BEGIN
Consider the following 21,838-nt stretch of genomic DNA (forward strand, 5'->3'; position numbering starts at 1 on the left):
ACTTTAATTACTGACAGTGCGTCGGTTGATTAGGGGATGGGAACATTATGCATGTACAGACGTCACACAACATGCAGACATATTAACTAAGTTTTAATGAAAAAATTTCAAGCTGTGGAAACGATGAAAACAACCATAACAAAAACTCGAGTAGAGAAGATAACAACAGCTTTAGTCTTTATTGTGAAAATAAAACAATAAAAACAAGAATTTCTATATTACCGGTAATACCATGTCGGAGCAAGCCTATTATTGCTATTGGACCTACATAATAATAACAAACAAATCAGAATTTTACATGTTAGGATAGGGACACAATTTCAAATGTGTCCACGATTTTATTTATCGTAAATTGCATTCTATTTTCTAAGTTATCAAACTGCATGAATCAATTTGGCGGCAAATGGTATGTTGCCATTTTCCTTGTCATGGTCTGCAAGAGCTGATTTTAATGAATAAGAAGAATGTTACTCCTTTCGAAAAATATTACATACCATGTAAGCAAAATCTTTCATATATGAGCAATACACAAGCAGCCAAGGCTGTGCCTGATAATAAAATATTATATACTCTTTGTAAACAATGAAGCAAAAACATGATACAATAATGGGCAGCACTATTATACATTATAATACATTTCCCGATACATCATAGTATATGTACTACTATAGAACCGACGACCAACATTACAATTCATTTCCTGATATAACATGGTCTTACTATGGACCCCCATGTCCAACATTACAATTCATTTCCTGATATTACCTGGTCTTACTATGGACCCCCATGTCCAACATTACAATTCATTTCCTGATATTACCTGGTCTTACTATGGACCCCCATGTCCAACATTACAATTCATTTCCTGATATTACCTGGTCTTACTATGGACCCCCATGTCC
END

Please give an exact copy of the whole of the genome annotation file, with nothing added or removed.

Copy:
Consider the following 21,838-nt stretch of genomic DNA (forward strand, 5'->3'; position numbering starts at 1 on the left):
ACTTTAATTACTGACAGTGCGTCGGTTGATTAGGGGATGGGAACATTATGCATGTACAGACGTCACACAACATGCAGACATATTAACTAAGTTTTAATGAAAAAATTTCAAGCTGTGGAAACGATGAAAACAACCATAACAAAAACTCGAGTAGAGAAGATAACAACAGCTTTAGTCTTTATTGTGAAAATAAAACAATAAAAACAAGAATTTCTATATTACCGGTAATACCATGTCGGAGCAAGCCTATTATTGCTATTGGACCTACATAATAATAACAAACAAATCAGAATTTTACATGTTAGGATAGGGACACAATTTCAAATGTGTCCACGATTTTATTTATCGTAAATTGCATTCTATTTTCTAAGTTATCAAACTGCATGAATCAATTTGGCGGCAAATGGTATGTTGCCATTTTCCTTGTCATGGTCTGCAAGAGCTGATTTTAATGAATAAGAAGAATGTTACTCCTTTCGAAAAATATTACATACCATGTAAGCAAAATCTTTCATATATGAGCAATACACAAGCAGCCAAGGCTGTGCCTGATAATAAAATATTATATACTCTTTGTAAACAATGAAGCAAAAACATGATACAATAATGGGCAGCACTATTATACATTATAATACATTTCCCGATACATCATAGTATATGTACTACTATAGAACCGACGACCAACATTACAATTCATTTCCTGATATAACATGGTCTTACTATGGACCCCCATGTCCAACATTACAATTCATTTCCTGATATTACCTGGTCTTACTATGGACCCCCATGTCCAACATTACAATTCATTTCCTGATATTACCTGGTCTTACTATGGACCCCCATGTCCAACATTACAATTCATTTCCTGATATTACCTGGTCTTACTATGGACCCCCATGTCC